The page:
You may have heard that Grand Theft Auto (GTA) V launched and made over $1 billion dollars. Literally.
I’m perfectly happy to jump on that bandwagon, but I typically try to avoid writing about games I haven’t played. However, there were two articles I came across a while ago that I thought were interesting parts of GTA’s history. They also raised to me the idea that Rockstar likes to be ‘safe’ in the kind of controversy it attaches to the GTA series.
GTA Controversial? Always!
There is an interesting counterpoint to the “PR in games is evil and corrupting and turns everything bad” attitudes raised by ongoing events in games “journalism” – what happens where games PR helps create a successful franchise? Say, something like Grand Theft Auto (GTA)?
There was a small article a while ago that pointed out how the original 2D version of GTA benefited immensely by the PR work of Max Clifford, who used his abilities to point out how terrible GTA was to the right kind of right-leaning politicians and newspapers, thus whipping up the kind of controversy (and associated free publicity) that made GTA a desirable title. This kind of attraction was important, because in my humble opinion GTA in 2D was an incredibly frustrating title that quickly wore out its welcome. Since you had such a limited view of the road (2D, so overhead) that if you went too fast it was very easy to miss a turn and slam into buildings or spin out of control.
You can see that kind of thing below (from about 1:30) – getting into a fast car meant a constant game of speeding up / slowing down and then recovering from cornering too hard:
But with a whole bunch of people saying how socially taboo it was (due to a campaign organised by the publishers and developers of the title) then suddenly it becomes attractive for a teenage boy to buy.
You may say that, “Yeah, but GTA didn’t get big until GTA III,” and you’d be right, but for there to be a third title in a series, the first has to do well. GTA benefited from its infamy to the point that let it become an industry juggernaut… right up until it slammed into the backlash.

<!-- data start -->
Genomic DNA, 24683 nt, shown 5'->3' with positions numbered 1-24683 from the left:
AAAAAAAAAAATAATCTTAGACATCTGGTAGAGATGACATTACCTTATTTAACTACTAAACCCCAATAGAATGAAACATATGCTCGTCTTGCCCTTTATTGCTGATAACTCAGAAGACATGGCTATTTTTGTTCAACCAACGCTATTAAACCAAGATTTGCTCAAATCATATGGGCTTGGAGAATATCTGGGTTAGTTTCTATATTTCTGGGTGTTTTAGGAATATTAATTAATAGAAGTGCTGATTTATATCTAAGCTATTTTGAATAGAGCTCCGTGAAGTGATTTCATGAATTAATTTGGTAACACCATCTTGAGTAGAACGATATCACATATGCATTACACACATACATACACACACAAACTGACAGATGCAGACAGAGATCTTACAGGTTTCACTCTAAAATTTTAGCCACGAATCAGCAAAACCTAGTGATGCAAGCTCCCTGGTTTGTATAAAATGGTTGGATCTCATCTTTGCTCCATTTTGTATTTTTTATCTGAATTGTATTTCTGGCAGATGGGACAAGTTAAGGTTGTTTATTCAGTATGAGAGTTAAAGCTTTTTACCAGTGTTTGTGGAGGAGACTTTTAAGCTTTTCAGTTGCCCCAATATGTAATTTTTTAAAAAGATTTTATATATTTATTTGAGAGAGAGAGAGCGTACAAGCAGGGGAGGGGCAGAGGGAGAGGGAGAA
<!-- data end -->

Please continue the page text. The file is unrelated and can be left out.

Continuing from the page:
I Only Did It Because I Was Young And Needed The Money
There was another article that covered GTA: San Andreas’ Hot Coffee controversy – for those just back from Mars, Rockstar designed sexual content for GTA:SA, but hid it prior to release because such content would have raised its censorship rating to exclude selling to minors and therefore reduced the title’s revenue. The mod community found that hidden content however and released a patch that would let players see it. Rockstar subsequently got hauled over the coals and fined over US$20m for its breaches – which wasn’t the content itself, but releasing the content on the disk and not informing the censors about it – and it is apparently still a topic that they get defensive about.
The interesting thing about Hot Coffee is that it was based on Rockstar’s desire to include strong sexual elements in their game. Rockstar wanted player-driven explicit sex to be a gameplay element. Arguably it was a push into the final big video gaming taboo that Rockstar first courted, then hid and now generally tries to pretend didn’t happen.
Given the reaction – and that was arguably enhanced by the content being hidden – Rockstar seems to have gone gunshy on the issue. GTA V has naked cannibals attacking women, the gameplay involves torturing information out of someone and if your character pays a stripper enough money she’ll go home with him, but sex itself is relegated to off-screen action.
I don’t believe on balance that video games are Art (and that’s capital-A art, which would meaningfully separate the medium from other ‘art forms’ like finger painting and advertising) and one of the reasons for this have been games’ inability to deal with some basic elements of human experience. Sex is part of what it means to be human – certainly much more than shotgun-based combat versus opposing gang members – yet it hasn’t been part of notable gaming output.
(Yes, there are porn games, but porn is to real world relationships what action films are to driving lessons.)
Video games are absolutely comfortable with high resolution bullets flying from real-world gun designs and into thousands of human-looking targets (blood splatter and exit wound modelling have hundreds of work hours invested in them as well), but the idea of creating even PG-rated sex scenes sends the industry into a tizzy. Which is why I saw Rockstar’s back down on GTA:SA as so important. Here was the big studio that likes to push boundaries – remember: naked cannibals in a proxy-Los Angeles! – running away from a key human issue because it might cost them sales.
I wouldn’t have expected GTA:SA to have perfectly dealt with the human issue of sex and sexuality, but it would have been a start. Instead, the reaction to Hot Coffee appears to have made the gaming industry extra scared of even looking at the issue. Torture is fine, the idea of sex workers existing for titillation is fine, spree killings are fine and part of the basic gameplay. But actual sex? Best keep that hidden away in case it offends someone.